Using the term “quit smoking” seems to be comparable to “curing cancer” in the eyes of government health agencies (FDA, CDC, Health Canada, UK Dept. of Health, WHO, etc) as well as many of the public health organizations (Tobacco Free Kids, American Cancer Society, American Lung Association, etc). So is there a difference between claiming some drug or device or plan can cure cancer vs helping smokers kick the habit?
The answer is yes and no. The CDC (Center for Disease Control) does consider drug addiction to be a brain disease, although the act of smoking is not a disease, it is an action (as mentioned in our post The Legal Argument About Why The Electronic Cigarette Is Not An NRT). So although the semantics dictate that only the term “quit using nicotine” should be a therapeutic claim, the truth is that the CDC and FDA (and thus public health organizations) consider this to be the same as claiming a product can “help you quit smoking”.
Putting aside the argument about cracking down on “snake oil salesmen” which doesn’t hold water in today’s information age where consumers have numerous resources to do their own research; the question becomes is that the best stance for public health? Success rates for quit smoking are historically low. For instance, it is estimated that nicotine gum has about a 7% – 8% success rate for smokers quitting for a full year. Based on this, should nicotine gum manufacturers be able to claim their products help you quit smoking? Especially considering this is just slightly above using the cold turkey method? Does real world data not count for anything? The e-cigarette-forum is full of electronic cigarette users opinions on using e-cigs to quit smoking. And there have been studies and surveys completed about the effective use of e-cigarettes for smoking cessation, such as the one completed in Italy and presented at the XIV Annual Meeting of the SRNT Europe (Society for Research on Nicotine and Tobacco-Europe Chapter) in Finland. Below is the conclusion from that study:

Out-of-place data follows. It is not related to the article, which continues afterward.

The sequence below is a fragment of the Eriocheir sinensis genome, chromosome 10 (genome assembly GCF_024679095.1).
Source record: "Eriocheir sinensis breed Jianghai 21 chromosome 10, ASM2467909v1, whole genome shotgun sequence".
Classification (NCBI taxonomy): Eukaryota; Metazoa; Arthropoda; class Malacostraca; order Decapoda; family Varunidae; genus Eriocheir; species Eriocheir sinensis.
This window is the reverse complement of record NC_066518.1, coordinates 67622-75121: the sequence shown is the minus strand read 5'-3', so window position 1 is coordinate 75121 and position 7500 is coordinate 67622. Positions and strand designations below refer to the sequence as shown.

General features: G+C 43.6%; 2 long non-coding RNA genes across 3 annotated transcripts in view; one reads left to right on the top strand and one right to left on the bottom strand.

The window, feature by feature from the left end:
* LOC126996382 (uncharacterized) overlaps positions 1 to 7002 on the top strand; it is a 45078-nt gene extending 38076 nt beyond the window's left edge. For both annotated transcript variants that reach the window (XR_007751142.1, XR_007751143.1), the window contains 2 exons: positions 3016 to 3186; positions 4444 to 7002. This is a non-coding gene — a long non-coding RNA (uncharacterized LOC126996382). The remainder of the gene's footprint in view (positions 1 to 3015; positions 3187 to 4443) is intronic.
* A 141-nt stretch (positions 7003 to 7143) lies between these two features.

A significant reduction in mean cig/day use and eCO levels from baseline was recorded at all study visits in all three study groups. A mean of 2.0 cartridges/day was used in each study group up to the 3-month time point, but falling thereafter. 50% reduction in the number of cig/day was shown in 21% and 9% participants in group A, in 16% and 8% in group B and in 19% and 10% in groupC, at month-3 and -12 respectively. Smoking abstinence was observed in 11 % and 13% participants in group A, in 17% and 9% in group B and in 4% and 4% in group C, at month-3 and -12 respectively. Only minor and transient adverse events were reported, including mouth and throat irritation, and dry cough. By and large, participants’ perception and acceptance of the product was positive. Conclusion: In smokers not intending to quit, the use of e-Cigarette decreased cigarette consumption and elicited enduring tobacco abstinence at 1-yr without causing significant side effects.
Is this data not relevant? Apparently not, since claiming e-cigarettes help smokers quit smoking is still a no-no. But why? I recommend finding out where the FDA gets their funding and coming to your own conclusions.
So for now, no-one promoting e-cigarettes can say electronic cigarettes help you quit smoking. What they can say is “Do you smoke? They try an e-cigarette….you’ll love it!”